by Geneva Hutcheson, Writing Fellow ’17
The act of writing outside the academic can become a nebulous, emotional territory. Entrenched in one’s head, it is easy to lose sight of purpose. Why do we write creatively? Is it an act of catharsis, of battling one’s own duende on the page? Or is it beyond that—must writing be external to be valid?
The Writing Fellows Program relies on the philosophy that all writers need a reader. So, opening the email containing my sixth rejection letter of the year, I consider, for whom am I writing? If I am writing for myself, I can stop submitting writing. If I am writing for someone else, I should change my writing style to be something my peers want to read. Instead, I attempt to balance the two, oscillating between extreme adaption (I will write what you want) and extreme rejection (I will write octaves about plants).
This process leaves me exhausted and melancholic. I am left with mangled poems that are either too detached from my reality to be valid—or too personal to be read. When a student leaves the Writing Center feeling hopeful about her work, I am uplifted. This is why we write! Writing is neither for the self nor the other. Writing, regardless of content, is expression before communication. Yes, when we write academically, we seek to teach our ideas to the reader, but when writing for the sake of writing, for the art of it, we seek instead genesis—whether our material is new or recycled, it is something of creation.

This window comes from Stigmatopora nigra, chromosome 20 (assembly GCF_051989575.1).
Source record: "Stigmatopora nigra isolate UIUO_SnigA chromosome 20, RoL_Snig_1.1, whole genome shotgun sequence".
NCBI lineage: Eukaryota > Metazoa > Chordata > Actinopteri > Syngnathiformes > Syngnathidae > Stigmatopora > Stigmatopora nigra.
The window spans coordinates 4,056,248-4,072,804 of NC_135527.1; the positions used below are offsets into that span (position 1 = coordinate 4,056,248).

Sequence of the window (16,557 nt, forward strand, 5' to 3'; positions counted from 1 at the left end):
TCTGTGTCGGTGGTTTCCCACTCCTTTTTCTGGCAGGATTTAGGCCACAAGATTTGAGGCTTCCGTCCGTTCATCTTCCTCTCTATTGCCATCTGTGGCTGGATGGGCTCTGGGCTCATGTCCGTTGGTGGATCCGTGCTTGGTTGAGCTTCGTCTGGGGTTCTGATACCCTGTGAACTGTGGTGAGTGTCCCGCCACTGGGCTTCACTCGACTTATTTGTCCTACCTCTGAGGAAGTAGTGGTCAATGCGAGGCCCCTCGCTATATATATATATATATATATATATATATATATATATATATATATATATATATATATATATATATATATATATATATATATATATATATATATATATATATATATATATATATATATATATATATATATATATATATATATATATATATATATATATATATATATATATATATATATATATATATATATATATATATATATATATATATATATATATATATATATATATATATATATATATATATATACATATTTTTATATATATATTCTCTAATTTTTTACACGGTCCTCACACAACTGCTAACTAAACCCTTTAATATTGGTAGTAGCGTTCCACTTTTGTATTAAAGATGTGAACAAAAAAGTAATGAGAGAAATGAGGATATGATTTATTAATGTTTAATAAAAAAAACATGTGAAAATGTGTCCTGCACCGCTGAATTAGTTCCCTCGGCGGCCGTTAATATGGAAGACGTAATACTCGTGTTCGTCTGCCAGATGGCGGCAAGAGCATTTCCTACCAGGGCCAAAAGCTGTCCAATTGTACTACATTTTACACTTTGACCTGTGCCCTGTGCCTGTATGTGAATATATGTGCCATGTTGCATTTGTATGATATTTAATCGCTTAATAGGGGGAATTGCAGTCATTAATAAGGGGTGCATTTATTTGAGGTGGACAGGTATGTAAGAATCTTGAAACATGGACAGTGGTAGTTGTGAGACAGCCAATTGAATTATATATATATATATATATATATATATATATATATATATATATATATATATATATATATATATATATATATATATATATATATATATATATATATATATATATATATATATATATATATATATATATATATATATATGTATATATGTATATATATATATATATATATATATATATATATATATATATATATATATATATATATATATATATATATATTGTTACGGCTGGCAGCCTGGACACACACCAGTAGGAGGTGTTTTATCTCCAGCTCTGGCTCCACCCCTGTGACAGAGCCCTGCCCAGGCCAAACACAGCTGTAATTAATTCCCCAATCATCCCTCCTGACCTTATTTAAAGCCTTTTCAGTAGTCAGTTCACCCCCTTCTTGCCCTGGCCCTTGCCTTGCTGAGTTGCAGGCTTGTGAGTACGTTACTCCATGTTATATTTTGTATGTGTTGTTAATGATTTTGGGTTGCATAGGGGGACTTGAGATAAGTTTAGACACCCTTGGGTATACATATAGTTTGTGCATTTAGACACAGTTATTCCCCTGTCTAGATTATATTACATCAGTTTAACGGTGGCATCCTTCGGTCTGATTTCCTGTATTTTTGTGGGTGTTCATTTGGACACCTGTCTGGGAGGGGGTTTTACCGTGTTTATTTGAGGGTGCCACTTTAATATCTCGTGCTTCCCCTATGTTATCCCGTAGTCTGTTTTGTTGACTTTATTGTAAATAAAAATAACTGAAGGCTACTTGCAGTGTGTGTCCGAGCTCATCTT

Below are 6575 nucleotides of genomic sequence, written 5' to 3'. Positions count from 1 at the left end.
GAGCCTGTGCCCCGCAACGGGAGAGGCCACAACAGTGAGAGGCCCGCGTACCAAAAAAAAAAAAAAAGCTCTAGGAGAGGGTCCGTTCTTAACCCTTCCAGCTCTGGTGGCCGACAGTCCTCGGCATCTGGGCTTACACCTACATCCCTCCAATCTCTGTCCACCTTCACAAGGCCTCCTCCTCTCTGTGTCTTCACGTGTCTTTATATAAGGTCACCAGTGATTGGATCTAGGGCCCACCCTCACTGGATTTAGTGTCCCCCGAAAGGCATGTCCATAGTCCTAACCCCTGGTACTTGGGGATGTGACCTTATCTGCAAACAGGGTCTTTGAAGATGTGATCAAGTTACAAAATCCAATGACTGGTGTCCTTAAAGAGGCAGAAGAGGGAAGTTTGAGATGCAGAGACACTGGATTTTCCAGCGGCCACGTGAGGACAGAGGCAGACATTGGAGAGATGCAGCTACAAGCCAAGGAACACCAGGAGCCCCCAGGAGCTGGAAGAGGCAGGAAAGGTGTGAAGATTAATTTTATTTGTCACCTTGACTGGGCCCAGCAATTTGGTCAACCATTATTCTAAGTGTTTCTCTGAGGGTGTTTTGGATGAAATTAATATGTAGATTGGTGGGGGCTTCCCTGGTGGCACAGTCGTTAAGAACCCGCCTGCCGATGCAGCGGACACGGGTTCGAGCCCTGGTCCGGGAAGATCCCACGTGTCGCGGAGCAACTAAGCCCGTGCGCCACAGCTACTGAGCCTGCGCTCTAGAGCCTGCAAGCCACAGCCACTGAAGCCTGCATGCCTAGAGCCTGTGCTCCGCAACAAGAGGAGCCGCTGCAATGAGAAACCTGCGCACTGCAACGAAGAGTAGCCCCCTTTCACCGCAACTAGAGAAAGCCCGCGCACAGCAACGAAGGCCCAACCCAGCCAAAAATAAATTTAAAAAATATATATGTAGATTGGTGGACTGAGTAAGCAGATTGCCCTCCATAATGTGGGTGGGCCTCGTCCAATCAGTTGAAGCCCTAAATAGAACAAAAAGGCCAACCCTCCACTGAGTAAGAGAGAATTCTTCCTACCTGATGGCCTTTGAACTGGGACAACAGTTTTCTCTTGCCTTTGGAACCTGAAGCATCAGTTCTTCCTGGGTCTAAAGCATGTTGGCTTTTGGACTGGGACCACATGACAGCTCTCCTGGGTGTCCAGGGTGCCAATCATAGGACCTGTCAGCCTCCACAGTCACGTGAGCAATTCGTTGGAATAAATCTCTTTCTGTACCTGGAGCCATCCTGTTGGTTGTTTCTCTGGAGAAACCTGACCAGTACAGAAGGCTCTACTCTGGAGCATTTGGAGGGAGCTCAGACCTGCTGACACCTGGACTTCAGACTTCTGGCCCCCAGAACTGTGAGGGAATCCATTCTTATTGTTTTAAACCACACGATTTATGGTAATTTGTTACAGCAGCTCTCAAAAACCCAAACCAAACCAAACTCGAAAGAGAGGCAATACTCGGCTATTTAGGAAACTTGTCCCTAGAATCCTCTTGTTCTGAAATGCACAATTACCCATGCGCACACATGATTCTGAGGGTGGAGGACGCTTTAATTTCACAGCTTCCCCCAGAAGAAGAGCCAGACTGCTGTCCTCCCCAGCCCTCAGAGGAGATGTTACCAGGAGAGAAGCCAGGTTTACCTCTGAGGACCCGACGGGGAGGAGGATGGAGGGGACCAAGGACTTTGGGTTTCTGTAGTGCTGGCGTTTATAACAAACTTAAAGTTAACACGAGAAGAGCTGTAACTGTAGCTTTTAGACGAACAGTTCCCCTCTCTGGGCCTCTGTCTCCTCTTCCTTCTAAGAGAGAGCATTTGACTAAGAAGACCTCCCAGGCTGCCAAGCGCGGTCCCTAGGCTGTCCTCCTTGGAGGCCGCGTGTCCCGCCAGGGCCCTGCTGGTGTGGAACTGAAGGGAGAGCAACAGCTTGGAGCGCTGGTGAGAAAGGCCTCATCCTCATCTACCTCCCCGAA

When students stop me mid-question to ask what the professor wants them to say, I find myself at an impasse. Yes, the professor, being merely human, has goals and expectations—as much as they may try to be unbiased—and cannot transform into a neutral reader. But do not write what you think the professor wants. The writing produced by this filter is stilted. Write intelligently; write a response to the text and the questions raised between it and the discussion. I bite my tongue; there is a necessary space in academic writing between the art and the task.
Returning, then, to the purely artistic writing, we are freed. There is no task here—nothing to prove nor answer. And while we are released, we are also relieved of direction. Direction must come from the internal. Thus, we are back to the difficult questions to consider through writing: What is this? What are you doing? Who are you?